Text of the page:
Jamming for the USSR.

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Jamming for the USSR.

Postby m0lsx » Sun Aug 06, 2017 10:56 am

Fifty kilometers north of Tbilisi lies a mysterious settlement without a name or place on an official map. Locals simply refer to it as Transmitter Station Number 5.

In the early 1950s, over 100 people were reportedly moved here secretly from all over the Soviet Union with the sole purpose of preventing radio broadcasts considered anti-Soviet from reaching the Caucasus. These included the BBC, Voice of America, Radio Liberty, Voice of Israel, Deutsche Welle, Vatican Radio, as well as those socialist outlets that were critical of the USSR, such as Albania’s Radio Tirana and China’s Radio Beijing.

Transmitter Station Number 5 was one of many secret, radio-jamming facilities throughout the USSR. Today, nearly 26 years after the dissolution of the Soviet Union, its past employees, still living in their original residences, are trapped in a time warp; their role as stalwart “guardians” against enemy propaganda now a thing of the past.

Mostly communication specialists and radio engineers by training, the station’s employees essentially lived in isolation. A single mailbox (Mailbox Number 22) was their only way to communicate with the outside world. Guards controlled access to their fenced-in workplace.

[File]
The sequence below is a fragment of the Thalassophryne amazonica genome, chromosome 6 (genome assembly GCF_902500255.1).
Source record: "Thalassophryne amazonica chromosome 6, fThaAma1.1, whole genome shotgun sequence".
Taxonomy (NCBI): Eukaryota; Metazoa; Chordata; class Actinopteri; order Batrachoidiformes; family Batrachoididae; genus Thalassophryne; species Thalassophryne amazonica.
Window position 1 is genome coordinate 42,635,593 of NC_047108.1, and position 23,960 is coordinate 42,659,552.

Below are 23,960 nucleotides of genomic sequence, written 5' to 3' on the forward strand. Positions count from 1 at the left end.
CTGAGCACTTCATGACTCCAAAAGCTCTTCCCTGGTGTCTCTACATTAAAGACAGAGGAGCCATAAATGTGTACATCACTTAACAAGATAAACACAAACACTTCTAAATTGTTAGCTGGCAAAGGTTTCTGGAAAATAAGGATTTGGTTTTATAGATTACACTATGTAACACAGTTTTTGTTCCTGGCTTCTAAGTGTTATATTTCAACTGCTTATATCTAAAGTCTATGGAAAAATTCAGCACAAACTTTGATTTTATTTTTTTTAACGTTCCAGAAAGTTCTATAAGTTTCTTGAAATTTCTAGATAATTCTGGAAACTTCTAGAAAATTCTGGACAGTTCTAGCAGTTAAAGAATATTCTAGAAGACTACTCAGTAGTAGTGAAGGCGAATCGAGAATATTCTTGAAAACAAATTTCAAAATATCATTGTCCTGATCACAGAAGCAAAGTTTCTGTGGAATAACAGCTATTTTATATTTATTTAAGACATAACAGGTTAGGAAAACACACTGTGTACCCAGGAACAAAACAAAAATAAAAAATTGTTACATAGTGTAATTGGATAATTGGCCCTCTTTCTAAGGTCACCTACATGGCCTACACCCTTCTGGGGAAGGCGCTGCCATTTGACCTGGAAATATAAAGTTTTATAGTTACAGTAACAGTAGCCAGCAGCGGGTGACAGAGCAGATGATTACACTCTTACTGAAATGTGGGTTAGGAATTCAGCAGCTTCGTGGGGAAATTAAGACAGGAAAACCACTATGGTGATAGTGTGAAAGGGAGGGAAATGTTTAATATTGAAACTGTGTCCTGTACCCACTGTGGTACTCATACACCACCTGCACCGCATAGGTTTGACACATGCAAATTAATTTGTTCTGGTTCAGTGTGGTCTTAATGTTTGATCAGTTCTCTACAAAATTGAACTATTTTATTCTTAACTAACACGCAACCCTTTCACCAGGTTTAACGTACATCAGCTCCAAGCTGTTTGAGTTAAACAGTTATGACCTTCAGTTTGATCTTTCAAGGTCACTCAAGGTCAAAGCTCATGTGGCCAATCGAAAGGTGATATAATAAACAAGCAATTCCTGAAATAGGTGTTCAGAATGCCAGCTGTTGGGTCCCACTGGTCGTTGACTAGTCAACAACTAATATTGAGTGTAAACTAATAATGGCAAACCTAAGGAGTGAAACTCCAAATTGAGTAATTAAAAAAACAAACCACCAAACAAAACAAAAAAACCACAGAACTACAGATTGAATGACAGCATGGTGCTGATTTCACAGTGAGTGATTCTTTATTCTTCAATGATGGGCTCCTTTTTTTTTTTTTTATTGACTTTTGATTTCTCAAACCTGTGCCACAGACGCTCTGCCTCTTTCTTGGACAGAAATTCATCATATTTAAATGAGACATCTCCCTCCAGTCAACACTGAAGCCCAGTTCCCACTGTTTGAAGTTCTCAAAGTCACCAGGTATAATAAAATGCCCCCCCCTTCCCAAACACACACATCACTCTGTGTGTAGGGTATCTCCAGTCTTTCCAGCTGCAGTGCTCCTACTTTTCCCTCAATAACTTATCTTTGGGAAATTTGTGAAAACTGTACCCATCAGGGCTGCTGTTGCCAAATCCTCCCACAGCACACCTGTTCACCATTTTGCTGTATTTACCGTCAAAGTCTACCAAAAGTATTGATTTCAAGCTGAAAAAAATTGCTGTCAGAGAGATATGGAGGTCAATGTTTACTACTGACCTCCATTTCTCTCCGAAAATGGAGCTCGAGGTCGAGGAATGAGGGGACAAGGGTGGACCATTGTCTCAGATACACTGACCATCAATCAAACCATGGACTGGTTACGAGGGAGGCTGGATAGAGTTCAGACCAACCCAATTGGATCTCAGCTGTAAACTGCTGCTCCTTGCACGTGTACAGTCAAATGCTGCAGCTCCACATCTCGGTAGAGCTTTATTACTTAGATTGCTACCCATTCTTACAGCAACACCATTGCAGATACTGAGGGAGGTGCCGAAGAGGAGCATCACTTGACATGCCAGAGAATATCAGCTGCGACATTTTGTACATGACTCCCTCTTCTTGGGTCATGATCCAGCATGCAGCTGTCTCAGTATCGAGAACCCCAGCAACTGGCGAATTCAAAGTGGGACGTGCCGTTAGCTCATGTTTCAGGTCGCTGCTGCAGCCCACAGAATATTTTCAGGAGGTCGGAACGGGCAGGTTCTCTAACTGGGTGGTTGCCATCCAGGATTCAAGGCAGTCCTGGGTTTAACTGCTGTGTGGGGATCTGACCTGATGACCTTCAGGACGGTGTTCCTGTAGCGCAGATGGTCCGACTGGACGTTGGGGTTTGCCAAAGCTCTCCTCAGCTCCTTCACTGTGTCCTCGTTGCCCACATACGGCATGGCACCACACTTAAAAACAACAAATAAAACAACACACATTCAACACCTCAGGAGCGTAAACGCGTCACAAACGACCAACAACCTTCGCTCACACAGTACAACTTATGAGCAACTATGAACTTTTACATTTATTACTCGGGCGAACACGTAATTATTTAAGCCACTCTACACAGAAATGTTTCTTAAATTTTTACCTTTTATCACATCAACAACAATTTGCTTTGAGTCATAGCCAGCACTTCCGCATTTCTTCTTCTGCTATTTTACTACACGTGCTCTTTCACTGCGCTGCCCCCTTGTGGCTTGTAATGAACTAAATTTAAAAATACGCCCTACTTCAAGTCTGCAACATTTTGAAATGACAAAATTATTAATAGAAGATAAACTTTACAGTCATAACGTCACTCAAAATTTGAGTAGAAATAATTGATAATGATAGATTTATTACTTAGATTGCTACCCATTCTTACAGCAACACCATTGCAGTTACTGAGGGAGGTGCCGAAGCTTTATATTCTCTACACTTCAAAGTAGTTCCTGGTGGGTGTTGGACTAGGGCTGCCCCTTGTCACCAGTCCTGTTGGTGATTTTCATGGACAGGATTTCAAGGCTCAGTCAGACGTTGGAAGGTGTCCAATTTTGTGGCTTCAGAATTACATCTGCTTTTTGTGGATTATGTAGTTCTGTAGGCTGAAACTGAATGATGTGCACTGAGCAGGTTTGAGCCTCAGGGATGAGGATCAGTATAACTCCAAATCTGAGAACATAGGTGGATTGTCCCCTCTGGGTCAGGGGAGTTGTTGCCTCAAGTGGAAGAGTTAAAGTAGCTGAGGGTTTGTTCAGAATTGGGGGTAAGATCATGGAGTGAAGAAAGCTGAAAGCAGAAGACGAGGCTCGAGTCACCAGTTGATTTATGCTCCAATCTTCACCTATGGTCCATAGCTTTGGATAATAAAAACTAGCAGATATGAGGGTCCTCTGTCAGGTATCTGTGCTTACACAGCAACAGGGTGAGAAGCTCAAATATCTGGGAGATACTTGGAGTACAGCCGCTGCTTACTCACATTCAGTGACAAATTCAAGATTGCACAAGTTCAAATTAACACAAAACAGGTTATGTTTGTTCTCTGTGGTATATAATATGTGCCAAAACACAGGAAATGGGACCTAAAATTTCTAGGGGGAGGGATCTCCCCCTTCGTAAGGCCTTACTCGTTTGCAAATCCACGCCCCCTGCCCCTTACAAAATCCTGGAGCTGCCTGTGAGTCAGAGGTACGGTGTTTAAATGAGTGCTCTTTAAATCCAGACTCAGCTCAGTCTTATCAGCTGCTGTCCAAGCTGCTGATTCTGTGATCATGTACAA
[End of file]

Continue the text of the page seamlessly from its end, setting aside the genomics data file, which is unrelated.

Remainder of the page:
Although the workers were allowed to leave their settlement, they were not encouraged to do so. The settlement provided everything from a pre-school to a movie theater to ensure that the station’s employees had everything they needed without having to leave. They also were entitled to excursions and vacations several times a year -- all strictly supervised, yet free of charge

The settlement was isolated not only physically, but also politically. The station received orders directly from Moscow. According to former employees, most officials in Georgia were not even aware of its existence.

The employees followed a specific program schedule to jam the relevant radio broadcasts. In 1953, when Radio Liberty, a US government-funded broadcasting outlet targeting the Soviet Union, began operations and opened a Georgian-language service, the Soviet Union stepped up its game. The transmitter station started to serve not only as a censor, but also broadcast regular Soviet radio programs to Tbilisi-area audiences.

Under no circumstances were the employees supposed to listen to the “anti-Soviet” radio broadcasts they intercepted. Today, however, most of those still living at Transmitter Station Number 5 confess they yielded to the temptation.

Stations like Transmitter Station Number 5, however, managed to jam about 40 to 60% of Western radio broadcasts, estimated Ilia State University Professor Oleg Panfilov, who teaches the history of censorship and propaganda. Soviet-made shortwave radios, introduced in the 1960s, assisted the interference.

Nonetheless, information from Western radio broadcasts sometimes did manage to get through, recounted Panfilov, who recalls heading into the mountains of his native Tajikistan as a schoolboy to pick up the “enemy voices.”

Full story & some lovely images of old Salena radios at

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